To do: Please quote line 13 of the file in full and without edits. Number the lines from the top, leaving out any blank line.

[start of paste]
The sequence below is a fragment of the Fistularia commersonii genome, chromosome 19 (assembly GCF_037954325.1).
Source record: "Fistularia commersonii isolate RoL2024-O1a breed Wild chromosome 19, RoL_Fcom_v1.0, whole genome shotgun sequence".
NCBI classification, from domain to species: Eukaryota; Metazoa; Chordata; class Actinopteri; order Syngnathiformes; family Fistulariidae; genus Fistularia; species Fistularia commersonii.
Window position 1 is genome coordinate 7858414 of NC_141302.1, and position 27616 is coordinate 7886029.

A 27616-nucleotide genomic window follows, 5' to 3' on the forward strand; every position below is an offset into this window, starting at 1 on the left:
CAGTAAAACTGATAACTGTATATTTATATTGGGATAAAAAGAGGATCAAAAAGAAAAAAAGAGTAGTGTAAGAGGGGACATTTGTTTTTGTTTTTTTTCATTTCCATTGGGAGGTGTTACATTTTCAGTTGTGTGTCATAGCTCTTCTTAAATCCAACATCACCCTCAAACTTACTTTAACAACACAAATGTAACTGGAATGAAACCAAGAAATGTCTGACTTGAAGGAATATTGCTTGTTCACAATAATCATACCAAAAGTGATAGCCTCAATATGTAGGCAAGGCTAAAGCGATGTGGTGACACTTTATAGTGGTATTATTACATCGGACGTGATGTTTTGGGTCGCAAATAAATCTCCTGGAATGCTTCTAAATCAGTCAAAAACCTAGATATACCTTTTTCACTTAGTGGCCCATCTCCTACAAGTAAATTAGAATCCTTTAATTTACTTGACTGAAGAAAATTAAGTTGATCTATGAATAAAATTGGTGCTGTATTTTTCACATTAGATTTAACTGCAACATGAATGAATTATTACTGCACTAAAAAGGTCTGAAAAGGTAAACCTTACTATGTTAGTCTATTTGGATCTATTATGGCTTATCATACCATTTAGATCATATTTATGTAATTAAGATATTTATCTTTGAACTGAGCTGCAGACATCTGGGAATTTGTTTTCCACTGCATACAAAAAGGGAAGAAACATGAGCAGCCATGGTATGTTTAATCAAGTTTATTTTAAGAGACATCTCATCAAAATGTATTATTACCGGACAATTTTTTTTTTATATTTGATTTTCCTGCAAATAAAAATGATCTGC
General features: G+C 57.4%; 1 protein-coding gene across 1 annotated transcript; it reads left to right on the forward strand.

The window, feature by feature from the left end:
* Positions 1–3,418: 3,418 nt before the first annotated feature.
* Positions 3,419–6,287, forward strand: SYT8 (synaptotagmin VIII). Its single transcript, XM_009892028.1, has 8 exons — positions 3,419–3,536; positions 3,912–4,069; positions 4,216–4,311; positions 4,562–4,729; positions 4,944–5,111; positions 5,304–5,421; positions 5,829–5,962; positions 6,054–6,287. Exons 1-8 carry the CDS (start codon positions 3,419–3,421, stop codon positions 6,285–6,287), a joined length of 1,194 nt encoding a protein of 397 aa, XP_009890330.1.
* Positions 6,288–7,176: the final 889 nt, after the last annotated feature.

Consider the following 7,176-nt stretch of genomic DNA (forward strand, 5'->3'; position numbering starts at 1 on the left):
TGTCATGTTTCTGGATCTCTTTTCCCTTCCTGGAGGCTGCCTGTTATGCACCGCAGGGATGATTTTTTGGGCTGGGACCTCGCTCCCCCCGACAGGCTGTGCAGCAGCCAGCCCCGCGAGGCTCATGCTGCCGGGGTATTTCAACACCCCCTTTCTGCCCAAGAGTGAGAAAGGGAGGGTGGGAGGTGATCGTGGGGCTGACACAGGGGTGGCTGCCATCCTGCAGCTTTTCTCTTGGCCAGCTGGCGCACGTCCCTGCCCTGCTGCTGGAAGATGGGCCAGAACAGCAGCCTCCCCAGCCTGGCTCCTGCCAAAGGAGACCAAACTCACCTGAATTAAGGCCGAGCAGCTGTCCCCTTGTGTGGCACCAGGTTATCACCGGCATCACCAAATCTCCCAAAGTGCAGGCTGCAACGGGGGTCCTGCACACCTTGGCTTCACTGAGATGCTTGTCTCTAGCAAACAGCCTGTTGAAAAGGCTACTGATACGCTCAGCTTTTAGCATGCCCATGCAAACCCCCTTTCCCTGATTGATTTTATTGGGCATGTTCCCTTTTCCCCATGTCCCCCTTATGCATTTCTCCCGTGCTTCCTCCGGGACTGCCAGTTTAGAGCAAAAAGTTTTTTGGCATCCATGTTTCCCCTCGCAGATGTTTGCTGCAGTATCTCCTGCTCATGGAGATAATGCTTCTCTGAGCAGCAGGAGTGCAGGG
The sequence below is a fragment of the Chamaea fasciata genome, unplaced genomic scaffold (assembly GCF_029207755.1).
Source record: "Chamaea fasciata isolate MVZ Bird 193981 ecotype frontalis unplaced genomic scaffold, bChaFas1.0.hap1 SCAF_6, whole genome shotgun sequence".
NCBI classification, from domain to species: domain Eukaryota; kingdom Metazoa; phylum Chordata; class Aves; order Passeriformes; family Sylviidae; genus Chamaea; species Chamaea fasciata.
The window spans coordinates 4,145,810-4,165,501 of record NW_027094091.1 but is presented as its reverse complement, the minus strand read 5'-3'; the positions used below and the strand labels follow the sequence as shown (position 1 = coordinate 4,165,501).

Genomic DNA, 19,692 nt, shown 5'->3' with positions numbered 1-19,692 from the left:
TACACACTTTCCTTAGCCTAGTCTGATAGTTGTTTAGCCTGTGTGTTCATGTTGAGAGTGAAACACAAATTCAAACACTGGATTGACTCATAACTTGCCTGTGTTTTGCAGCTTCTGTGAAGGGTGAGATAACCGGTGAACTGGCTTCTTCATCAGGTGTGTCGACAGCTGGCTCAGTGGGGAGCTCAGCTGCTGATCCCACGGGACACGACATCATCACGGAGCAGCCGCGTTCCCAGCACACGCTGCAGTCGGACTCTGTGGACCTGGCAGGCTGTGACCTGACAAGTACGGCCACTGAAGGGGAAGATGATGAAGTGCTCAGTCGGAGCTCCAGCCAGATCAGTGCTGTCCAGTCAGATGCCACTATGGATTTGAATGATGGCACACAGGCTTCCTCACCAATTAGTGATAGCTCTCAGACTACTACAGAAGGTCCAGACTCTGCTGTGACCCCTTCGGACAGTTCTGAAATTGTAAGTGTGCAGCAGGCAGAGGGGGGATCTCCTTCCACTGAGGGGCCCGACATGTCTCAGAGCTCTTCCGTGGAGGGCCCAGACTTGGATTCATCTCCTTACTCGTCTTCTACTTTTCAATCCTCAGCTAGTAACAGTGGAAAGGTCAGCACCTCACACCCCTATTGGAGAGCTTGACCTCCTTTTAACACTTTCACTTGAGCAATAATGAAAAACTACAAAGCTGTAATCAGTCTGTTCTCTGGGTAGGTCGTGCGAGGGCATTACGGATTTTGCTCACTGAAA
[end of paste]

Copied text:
TGTCATGTTTCTGGATCTCTTTTCCCTTCCTGGAGGCTGCCTGTTATGCACCGCAGGGATGATTTTTTGGGCTGGGACCTCGCTCCCCCCGACAGGCTGTGCAGCAGCCAGCCCCGCGAGGCTCATGCTGCCGGGGTATTTCAACACCCCCTTTCTGCCCAAGAGTGAGAAAGGGAGGGTGGGAGGTGATCGTGGGGCTGACACAGGGGTGGCTGCCATCCTGCAGCTTTTCTCTTGGCCAGCTGGCGCACGTCCCTGCCCTGCTGCTGGAAGATGGGCCAGAACAGCAGCCTCCCCAGCCTGGCTCCTGCCAAAGGAGACCAAACTCACCTGAATTAAGGCCGAGCAGCTGTCCCCTTGTGTGGCACCAGGTTATCACCGGCATCACCAAATCTCCCAAAGTGCAGGCTGCAACGGGGGTCCTGCACACCTTGGCTTCACTGAGATGCTTGTCTCTAGCAAACAGCCTGTTGAAAAGGCTACTGATACGCTCAGCTTTTAGCATGCCCATGCAAACCCCCTTTCCCTGATTGATTTTATTGGGCATGTTCCCTTTTCCCCATGTCCCCCTTATGCATTTCTCCCGTGCTTCCTCCGGGACTGCCAGTTTAGAGCAAAAAGTTTTTTGGCATCCATGTTTCCCCTCGCAGATGTTTGCTGCAGTATCTCCTGCTCATGGAGATAATGCTTCTCTGAGCAGCAGGAGTGCAGGG